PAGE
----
Napping can become a way of life, particularly for college students. The busy schedule of college students can certainly induce exhaustion, which, in turn, can make it hard to squeeze in the occasional party on the weekend and can make it even more difficult to finally crack open that textbook right before exams. The remedy to this particular college brand of tiredness is simple–a nap. Napping is a cherished pastime, a survival ritual, the cure to a hangover, among other things, but most importantly, it is an art that can be perfected by any college student. But is there a time frame for napping that can actually help you? And is napping beneficial when there might be a stacked pile of neglected assignments that need to be tended to? Fortunately for the sleep-deprived, naps can become a healthy addition to the day—if done correctly. So, let us dissect the ins and outs of the glorious nap.
Are Naps Helpful?
Sleep is a simple and inherent need for everyone. It can also become an indulgent activity for many, particularly students. While in the depths of REM, many can experience realities that are doubtful to happen when awake, like becoming a homeowner before retirement or the ability to render themselves free of student debt. Dreams of a life that do not include eating instant noodles every day can be helpful escapism, but the act of napping can
also have health benefits that are meant to be reaped by every struggling student. Naps can help regulate emotions, improve memory and your immune system, and improve learning facilities, but these benefits all hinge on the type of nap that is had out of all its two categories.
The perfect nap can take the form of two complex categories: a short nap and a kind of long nap. The short nap can consist of dozing off for a good 10-20 minutes during the morning or mid-afternoon that can aid someone who neglected to sleep for long the night before and instead, stayed up until the middle of the night to inhale a marathon of Dance Moms, or stayed up to study. It is important not to sleep longer than the recommended 20 minutes as it can be difficult to sleep for a full night after napping at length during the day. The kind-of-long nap can be practiced during the morning or noon and can consist of up to 30 minutes of shut-eye for those who luckily acquired the recommended 8-9 hours of sleep. These quick naps can also help young adults feel more rested, productive, and ready for a long night of studying, homework and reality show binges they may have ahead of them.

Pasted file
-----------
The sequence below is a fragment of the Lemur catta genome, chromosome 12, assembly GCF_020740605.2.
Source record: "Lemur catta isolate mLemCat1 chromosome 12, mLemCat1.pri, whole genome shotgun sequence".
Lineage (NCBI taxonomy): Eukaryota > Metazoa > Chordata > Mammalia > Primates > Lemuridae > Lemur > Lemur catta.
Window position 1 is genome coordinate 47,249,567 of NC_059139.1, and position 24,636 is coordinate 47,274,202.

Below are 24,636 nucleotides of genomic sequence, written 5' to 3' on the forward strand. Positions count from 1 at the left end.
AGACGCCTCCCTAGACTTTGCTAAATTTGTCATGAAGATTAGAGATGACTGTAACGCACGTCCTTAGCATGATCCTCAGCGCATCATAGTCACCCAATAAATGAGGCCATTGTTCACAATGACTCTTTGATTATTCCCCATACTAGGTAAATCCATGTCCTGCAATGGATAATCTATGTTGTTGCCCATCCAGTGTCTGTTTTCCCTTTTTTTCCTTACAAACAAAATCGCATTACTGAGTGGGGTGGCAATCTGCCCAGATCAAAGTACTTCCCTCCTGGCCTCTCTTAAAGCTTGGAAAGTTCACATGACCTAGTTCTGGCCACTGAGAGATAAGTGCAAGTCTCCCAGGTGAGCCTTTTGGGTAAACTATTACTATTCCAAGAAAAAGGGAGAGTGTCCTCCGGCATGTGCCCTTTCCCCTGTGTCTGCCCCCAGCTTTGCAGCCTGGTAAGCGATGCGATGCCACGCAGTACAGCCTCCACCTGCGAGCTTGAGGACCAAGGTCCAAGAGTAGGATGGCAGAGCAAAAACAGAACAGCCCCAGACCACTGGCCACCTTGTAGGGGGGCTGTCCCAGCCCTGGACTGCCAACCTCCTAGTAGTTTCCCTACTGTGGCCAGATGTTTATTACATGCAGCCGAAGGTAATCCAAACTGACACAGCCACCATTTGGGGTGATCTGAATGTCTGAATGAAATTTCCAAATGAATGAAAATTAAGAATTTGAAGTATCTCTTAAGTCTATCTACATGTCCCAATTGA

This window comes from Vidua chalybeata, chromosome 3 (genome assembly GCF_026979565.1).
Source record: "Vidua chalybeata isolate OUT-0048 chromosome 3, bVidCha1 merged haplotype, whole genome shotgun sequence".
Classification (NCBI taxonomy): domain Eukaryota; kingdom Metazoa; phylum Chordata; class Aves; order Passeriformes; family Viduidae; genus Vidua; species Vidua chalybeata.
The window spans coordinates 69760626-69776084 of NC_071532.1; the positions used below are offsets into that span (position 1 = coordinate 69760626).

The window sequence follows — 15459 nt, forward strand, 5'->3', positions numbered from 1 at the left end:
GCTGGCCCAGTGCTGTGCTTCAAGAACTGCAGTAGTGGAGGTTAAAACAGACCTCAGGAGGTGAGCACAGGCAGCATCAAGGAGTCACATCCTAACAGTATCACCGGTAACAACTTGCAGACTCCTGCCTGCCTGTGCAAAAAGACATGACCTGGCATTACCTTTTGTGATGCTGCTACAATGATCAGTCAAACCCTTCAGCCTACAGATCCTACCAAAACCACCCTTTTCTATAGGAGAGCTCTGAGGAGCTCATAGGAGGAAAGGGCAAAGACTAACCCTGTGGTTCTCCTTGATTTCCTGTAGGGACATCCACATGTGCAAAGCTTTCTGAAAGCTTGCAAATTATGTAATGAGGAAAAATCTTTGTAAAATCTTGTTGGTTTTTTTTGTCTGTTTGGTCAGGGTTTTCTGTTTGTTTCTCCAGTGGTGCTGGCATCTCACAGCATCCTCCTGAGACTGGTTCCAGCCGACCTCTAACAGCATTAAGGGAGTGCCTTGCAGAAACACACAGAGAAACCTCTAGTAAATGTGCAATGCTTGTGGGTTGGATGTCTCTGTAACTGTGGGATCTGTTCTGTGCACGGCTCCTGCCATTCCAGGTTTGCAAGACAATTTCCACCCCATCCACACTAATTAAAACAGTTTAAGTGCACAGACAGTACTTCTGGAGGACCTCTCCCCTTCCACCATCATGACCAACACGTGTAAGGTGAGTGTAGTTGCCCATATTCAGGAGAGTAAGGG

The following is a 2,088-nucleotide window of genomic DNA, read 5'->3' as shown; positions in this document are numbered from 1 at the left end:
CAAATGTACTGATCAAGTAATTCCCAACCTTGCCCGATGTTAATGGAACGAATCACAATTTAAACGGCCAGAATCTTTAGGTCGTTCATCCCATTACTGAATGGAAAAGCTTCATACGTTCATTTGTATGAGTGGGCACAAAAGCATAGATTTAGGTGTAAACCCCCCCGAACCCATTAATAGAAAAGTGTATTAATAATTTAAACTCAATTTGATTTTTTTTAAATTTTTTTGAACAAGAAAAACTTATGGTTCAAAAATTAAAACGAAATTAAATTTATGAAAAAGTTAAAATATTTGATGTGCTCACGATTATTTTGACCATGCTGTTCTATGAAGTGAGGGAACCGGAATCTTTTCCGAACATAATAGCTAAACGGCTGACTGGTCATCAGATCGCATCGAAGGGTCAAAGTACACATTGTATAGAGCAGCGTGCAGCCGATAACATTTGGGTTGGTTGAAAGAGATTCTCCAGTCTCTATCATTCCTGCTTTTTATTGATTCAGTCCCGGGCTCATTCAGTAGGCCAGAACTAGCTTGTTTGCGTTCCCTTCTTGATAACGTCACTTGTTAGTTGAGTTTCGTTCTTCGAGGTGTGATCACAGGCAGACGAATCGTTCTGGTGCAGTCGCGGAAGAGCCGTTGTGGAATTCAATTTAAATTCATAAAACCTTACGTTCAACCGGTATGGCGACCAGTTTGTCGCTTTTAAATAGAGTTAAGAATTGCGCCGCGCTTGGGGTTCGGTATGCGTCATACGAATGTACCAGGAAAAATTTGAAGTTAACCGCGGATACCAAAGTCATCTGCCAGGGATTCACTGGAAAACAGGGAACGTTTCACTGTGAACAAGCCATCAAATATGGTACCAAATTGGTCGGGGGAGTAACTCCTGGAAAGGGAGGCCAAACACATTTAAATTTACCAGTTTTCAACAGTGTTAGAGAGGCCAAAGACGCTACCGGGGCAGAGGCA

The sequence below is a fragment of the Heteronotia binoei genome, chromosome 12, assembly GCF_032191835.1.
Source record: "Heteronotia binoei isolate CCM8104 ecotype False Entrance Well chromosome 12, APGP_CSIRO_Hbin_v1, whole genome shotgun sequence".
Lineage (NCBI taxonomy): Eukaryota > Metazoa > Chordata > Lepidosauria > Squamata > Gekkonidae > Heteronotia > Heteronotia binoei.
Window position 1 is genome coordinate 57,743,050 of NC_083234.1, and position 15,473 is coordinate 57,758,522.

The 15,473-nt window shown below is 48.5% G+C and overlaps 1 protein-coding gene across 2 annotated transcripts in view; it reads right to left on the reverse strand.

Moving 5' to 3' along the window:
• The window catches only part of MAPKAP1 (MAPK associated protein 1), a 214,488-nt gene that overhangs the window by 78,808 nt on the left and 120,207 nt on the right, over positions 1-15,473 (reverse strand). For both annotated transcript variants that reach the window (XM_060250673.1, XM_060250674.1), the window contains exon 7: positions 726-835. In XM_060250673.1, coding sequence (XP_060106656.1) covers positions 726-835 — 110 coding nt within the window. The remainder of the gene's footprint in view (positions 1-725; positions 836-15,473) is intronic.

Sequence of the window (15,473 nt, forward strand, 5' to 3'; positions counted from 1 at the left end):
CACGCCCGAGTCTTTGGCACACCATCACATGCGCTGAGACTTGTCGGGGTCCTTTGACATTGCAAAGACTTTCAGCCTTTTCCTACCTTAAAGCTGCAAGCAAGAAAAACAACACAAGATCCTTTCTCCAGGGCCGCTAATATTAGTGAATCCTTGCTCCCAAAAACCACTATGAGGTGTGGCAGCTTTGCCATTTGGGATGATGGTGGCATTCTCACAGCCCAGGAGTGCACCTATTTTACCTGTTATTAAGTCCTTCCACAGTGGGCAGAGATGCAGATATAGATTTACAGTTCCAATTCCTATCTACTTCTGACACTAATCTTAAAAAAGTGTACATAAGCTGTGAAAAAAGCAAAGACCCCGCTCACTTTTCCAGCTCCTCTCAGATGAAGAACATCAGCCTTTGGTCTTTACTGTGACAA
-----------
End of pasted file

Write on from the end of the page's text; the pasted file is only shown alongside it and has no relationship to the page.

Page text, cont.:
Perfecting the Art of Napping
To have a decent, healthy nap requires some precision, good time management and a strong desire to forgo responsibilities in favour of passing out on a pleather couch. An adult settling in for an extremely long nap can actually have adverse effects, like an increased risk for depression and heart disease. To avoid this, it is helpful to set an alarm when you nap to ensure your nap is timed between ten minutes to an hour. Having a power nap for short intervals can almost guarantee that you will wake up feeling refreshed instead of groggy as you were only in the early stages of your sleep cycle. Napping can be quintessential for a student’s health, as studies indicate that more sleep-deprived students are more likely to physically suffer, which can then result in poor grades. In fact, sleep deprivation in undergrads can cause behaviours and moods equivalent to binge drinking and excessive marijuana use.
Contrary to some popular belief, napping can contribute to the success of any student trying to survive the tiring world of academia. Sure, coffee is a popular alternative, but ingesting a cup of caffeine only provides a 15-30 minute boost and multiple trips to the washroom, whereas napping provides a boost that can last hours while also allowing you to file away any recently consumed knowledge in the most effective manner. Because of the endless benefits of the nap, it might be wise for any sleepy student to take time out of their day to sleep on that oddly smelling chair in study hall for a few minutes, or to treat that overly expensive textbook in front of you like the drool-stained pillow in your dorm room.
American Academy of Sleep Medicine. “Poor Sleep Equal to Binge Drinking, Marjuana Use in Predicting Academic Problems.” June 1, 2014, https://aasm.org/poor-sleep-equal-to-binge-drinking-marijuana-use-in-predicting-academic-problems/
Fry, Alexa. “Napping.” Sleep Foundation, January 20, 2022, https://www.sleepfoundation.org/sleep-hygiene/napping
Healthline. “Best Nap of Your Life.” N.D., https://www.healthline.com/health/healthy-sleep/how-to-take-a-nap
Waxman, Olivia. “Napping Around: Colleges Provide Campus Snooze Rooms.” Time, August, 29, 2014, https://time.com/3211964/nap-rooms-at-universities/